Observations by David Robertson, 2/18/22
On again/off again reports of the imminent invasion of Ukraine by Russia dominated news flow during the week. This provided something of a break from Fed news and market pyrotechnics but kept things interesting nonetheless. If you have questions or comments, let me know at email@example.com.
With the market in something of a holding pattern waiting for something definite to happen (or not) in Ukraine, it is a good time to take a look back and form some perspective on what has happened in markets since Covid first hit about two years ago.
As the chart above shows, the cycle of lockdown opportunism is completing. Beneficiaries had their run of outperformance and now have given it all back up.
It might be tempting to label this a return to normal, but things are hardly normal. For one, there is the issue of how many of the lockdown beneficiaries can survive, let alone thrive, after such massive disruption. For another, valuations are still extremely high.
Ukraine Threatens a ‘Pulp Fiction’ Loss of Focus ($)
While the headline of this piece features Ukraine, it also focuses on the direction of the US economy. The chart above from Jim Bianco shows “companies are suddenly guiding more bearishly than they’ve done in a decade.” This is telling.
One of the top reasons is rising costs. Many companies have been behind the curve in raising prices fast enough to offset inflation in costs. It was less of a problem last year, however, when demand was strong and year-over-year comparisons were easy. In 2022, things get a lot harder.
For companies, short-term rates are jumping higher and the yield curve is flattening, which signals lower growth ahead. This is corroborated by various sentiment indicators which show consumer confidence levels well below the lows during pandemic lockdowns and the worst since the aftermath of the financial crisis. The future demand picture is not good.
On the subject of tougher times, a thought that keeps occurring to me comes from book, The hard thing about hard things, by Ben Horowitz. He made the point that most leaders are either successful in good times or in bad times, but not both. I suspect a lot of current CEOs got to where they are by surfing the waves of easy money and benign conditions and will be severely challenged in dealing successfully with adversity.
It may well be CEOs are having the same thoughts. According to Axios: “72% of CEOs worry their jobs aren't going to survive the challenges ahead, according to a survey AlixPartners released at the end of 2021. That number is up from 52% the year before.”
The Housing Party Is Starting to Wind Down
But the Federal Reserve is tightening monetary policy, and rates on 30-year fixed-rate mortgages have already risen from 2.82% in February 2021 to a recent 3.84%. Also, the spread between those mortgage rates and yields on 10-year U.S. Treasuries to which they are linked has risen from 1.4 percentage points in May to 1.9 percentage points, suggesting that mortgage rates will continue to rise faster than Treasury yields. Furthermore, the central bank was a massive buyer of mortgage-backed securities, purchasing some $2.7 trillion during the last cycle, or 23% of the amount outstanding. As it concludes those purchases in March and then, very likely, begins to sell what it holds, the negative effects on the mortgage market will be much greater than past Fed tightenings.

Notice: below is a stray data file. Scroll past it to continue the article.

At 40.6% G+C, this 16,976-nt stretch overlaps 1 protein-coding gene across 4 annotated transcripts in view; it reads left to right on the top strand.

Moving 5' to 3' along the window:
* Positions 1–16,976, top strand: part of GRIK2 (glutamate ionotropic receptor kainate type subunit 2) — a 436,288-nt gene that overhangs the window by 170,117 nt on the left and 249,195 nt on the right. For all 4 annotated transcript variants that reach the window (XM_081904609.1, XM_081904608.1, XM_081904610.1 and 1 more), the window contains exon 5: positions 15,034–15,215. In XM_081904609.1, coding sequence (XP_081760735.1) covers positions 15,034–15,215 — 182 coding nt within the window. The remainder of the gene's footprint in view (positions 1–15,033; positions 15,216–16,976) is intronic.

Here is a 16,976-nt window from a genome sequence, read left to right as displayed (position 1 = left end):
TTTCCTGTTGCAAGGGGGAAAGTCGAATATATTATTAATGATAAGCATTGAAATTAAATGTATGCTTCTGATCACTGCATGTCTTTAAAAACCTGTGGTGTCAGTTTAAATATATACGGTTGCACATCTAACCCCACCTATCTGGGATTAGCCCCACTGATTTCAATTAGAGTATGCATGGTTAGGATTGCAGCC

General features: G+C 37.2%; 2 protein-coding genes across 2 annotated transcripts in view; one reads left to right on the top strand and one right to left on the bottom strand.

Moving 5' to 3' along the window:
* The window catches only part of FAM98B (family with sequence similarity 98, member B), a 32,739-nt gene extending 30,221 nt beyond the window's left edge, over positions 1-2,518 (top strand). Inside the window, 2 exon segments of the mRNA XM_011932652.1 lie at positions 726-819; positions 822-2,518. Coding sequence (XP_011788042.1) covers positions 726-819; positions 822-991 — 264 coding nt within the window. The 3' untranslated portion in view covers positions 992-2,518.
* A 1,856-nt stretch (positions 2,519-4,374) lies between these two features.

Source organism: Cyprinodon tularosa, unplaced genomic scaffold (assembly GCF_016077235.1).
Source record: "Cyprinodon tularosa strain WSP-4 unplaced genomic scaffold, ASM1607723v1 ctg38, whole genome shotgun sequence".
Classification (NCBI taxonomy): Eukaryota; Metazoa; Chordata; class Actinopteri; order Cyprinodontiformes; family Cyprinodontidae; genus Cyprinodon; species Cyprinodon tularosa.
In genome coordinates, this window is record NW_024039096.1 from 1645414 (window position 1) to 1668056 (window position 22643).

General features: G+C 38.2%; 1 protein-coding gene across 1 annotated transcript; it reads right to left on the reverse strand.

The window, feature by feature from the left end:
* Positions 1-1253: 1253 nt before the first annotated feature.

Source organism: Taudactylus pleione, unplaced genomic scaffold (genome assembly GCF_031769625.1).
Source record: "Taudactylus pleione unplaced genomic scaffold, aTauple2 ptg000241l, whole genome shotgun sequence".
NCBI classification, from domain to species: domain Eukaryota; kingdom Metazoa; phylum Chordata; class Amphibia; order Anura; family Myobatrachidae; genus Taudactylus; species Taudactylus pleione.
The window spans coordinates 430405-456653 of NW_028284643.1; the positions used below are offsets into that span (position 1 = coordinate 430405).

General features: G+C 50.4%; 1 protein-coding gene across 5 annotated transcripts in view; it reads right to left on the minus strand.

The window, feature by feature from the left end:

Things are starting to turn in the housing market and that is usually a good sign to watch out. As a reminder, homebuilding stocks started turning down in 2005, fully three years before the financial crisis.
This shouldn’t be too much of a surprise. Mortgage rates have shot up. Home prices are at all-time highs. There is very little inventory. A recent survey by Fannie Mae showed “the share of Americans who think it’s a good time to buy a house fell to an all-time low of 25% in January.”
One takeaway is the outlook for housing is not good. As Gary Shilling describes, “With demand waning and supplies increasing, the housing market is in for a lot of pain.” For better and worse, however, it takes time for that pain to manifest. The process is like a very slow motion train wreck. Don’t expect this to be over soon.
Another takeaway is that housing deeply affects the rest of the economy. For many people their house is their most valuable asset. As a result, a change in home prices has a big affect on perceived wealth. In addition, a lot of jobs are related to housing either directly or indirectly. Assuming the housing market continues to slow, it will be an important drag on economic growth.
“We are on our last legs, which means there are no other options.” He urged employees to "hunker down as one would during a war to survive”
Almost Daily Grant’s, 2/14: Hide and Seek
Vanke, China’s third-largest property developer by revenue, saw contracted sales collapse by 50% in January compared to a year ago. Yu isn’t alone in his predicament. China’s top 100 developers posted a 41% year-over-year sales decline last month according to data provider CRIC, following a 38% annual tumble in December.
It is still normal to see commentary advocating the investment opportunity in China on the basis of some potentially positive development such as improving credit impulse. While any volatile environment presents trading opportunities, the bigger point for long-term investors is that China is still in the early days of a major restructuring of its economy.